The announced formation of a Hamas-Fatah unity government represents a direct affront to Secretary of State John Kerry and a severe blow to Israeli-Palestinian peace efforts. Hamas is an Islamist terrorist organization that seeks Israel’s destruction and attacks innocent civilians. Any Palestinian government that includes Hamas cannot be a negotiating partner unless it meets longstanding Quartet demands ensconced in U.S. law: recognize Israel, reject violence, and accept previous Israeli-Palestinian agreements.
Senior Fatah official Azzam al-Ahmad (left) and Hamas Prime Minister Ismail Haniyeh celebrated their new unity government.
The prospective Hamas-Fatah unity government gravely undermines the cause of peace, democracy and human rights.
Under the agreement, Hamas is allowed to participate in the government and elections without first having to meet the Quartet’s (America, European Union, United Nations, and Russia) conditions.
Hamas staunchly opposes Palestinian Authority (PA) President Mahmoud Abbas’s efforts to reach a peace agreement with Israel. “The Palestinian Authority must end the negotiations,” Mahmoud Zahhar, a senior Hamas leader, said in March.
The Hamas charter, published a year after the organization’s 1987 founding, is laced with anti-Semitism and racism, rejects peaceful efforts to end the Israeli-Palestinian conflict, and calls for the destruction of Israel through jihad. Hamas considers all of Israel to be occupied territory.
Hamas’s past involvement in Palestinian politics has not moderated its objective to destroy Israel and build a radical Islamist society. Hamas seized Gaza by force in 2007 and now rules the territory through fear and the imposition of its version of Islamic law.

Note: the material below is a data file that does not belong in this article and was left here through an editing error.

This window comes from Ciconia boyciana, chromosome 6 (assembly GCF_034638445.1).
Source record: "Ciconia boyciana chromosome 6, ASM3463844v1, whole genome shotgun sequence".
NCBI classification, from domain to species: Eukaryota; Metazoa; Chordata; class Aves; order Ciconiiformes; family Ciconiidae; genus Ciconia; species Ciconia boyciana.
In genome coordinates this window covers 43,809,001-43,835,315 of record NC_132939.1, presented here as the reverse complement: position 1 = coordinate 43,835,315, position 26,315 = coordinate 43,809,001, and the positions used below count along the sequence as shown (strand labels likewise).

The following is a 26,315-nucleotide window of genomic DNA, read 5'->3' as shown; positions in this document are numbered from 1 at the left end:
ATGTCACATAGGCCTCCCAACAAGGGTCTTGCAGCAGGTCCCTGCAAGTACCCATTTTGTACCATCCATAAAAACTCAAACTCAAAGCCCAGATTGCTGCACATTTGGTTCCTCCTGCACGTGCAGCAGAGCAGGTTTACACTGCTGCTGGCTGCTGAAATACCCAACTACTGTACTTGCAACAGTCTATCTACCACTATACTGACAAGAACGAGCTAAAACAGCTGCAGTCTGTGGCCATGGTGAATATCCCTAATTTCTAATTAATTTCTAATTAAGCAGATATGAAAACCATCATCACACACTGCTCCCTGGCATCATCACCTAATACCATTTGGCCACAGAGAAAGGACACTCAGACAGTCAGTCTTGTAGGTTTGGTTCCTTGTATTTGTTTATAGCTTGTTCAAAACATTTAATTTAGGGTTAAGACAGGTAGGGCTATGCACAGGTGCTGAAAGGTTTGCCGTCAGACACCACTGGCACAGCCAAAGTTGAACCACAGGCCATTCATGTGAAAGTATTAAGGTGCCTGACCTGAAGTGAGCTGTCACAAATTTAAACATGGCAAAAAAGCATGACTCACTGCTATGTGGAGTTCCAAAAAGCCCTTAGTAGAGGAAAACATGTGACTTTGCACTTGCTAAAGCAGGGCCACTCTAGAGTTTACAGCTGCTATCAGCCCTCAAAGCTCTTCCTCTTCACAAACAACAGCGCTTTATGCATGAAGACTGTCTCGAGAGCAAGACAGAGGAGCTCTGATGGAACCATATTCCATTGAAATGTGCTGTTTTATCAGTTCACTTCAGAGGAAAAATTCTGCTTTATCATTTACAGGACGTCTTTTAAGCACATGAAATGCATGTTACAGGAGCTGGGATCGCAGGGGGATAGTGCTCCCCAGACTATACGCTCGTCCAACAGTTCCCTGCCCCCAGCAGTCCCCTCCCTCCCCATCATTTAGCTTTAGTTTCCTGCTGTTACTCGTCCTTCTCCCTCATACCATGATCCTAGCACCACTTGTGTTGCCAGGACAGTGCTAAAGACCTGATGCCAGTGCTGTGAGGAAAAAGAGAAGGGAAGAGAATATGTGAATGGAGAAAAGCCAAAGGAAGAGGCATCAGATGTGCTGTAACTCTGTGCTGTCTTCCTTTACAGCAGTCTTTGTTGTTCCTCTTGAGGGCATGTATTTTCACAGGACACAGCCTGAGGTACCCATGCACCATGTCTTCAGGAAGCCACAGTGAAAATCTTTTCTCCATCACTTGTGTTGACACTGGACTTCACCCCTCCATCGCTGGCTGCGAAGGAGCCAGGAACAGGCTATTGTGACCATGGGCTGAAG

Israeli Prime Minister Benjamin Netanyahu said the unity government would be incompatible with efforts to reach a peace agreement. “Does [Abbas] want peace with Hamas, or peace with Israel?” he asked. “You can have one but not the other. I hope he chooses peace. So far he hasn’t done so.”
State Department spokeswoman Jen Psaki expressed dismay yesterday over the announcement and its potential impact on peace talks. “It’s hard to see,” she said, “how Israel can be expected to negotiate with a government that does not believe in its right to exist.”
Participation of terrorist groups in the PA government would violate previous agreements, international standards and democratic principles.
Hamas’s participation in future PA elections violates the Oslo Interim Agreement, which states that political parties or individual candidates that “commit or advocate racism” or “pursue the implementation of their aims by unlawful or undemocratic means” must be banned.
All of Israel’s agreements with the Palestinians are predicated upon their recognition of Israel’s right to exist and foreswearing the use of violence — two conditions that Hamas refuses to accept.
Democracies often prohibit extremist and violent groups from participating in the political process because they are anti-democratic and lack respect for the very process in which they seek to participate. For instance, the Council of Europe, a parliamentary body reflecting the broad political will of Europe, has passed a resolution allowing for the dissolution of a political party when it “uses violence or threatens civil peace and the democratic constitutional order of the country.”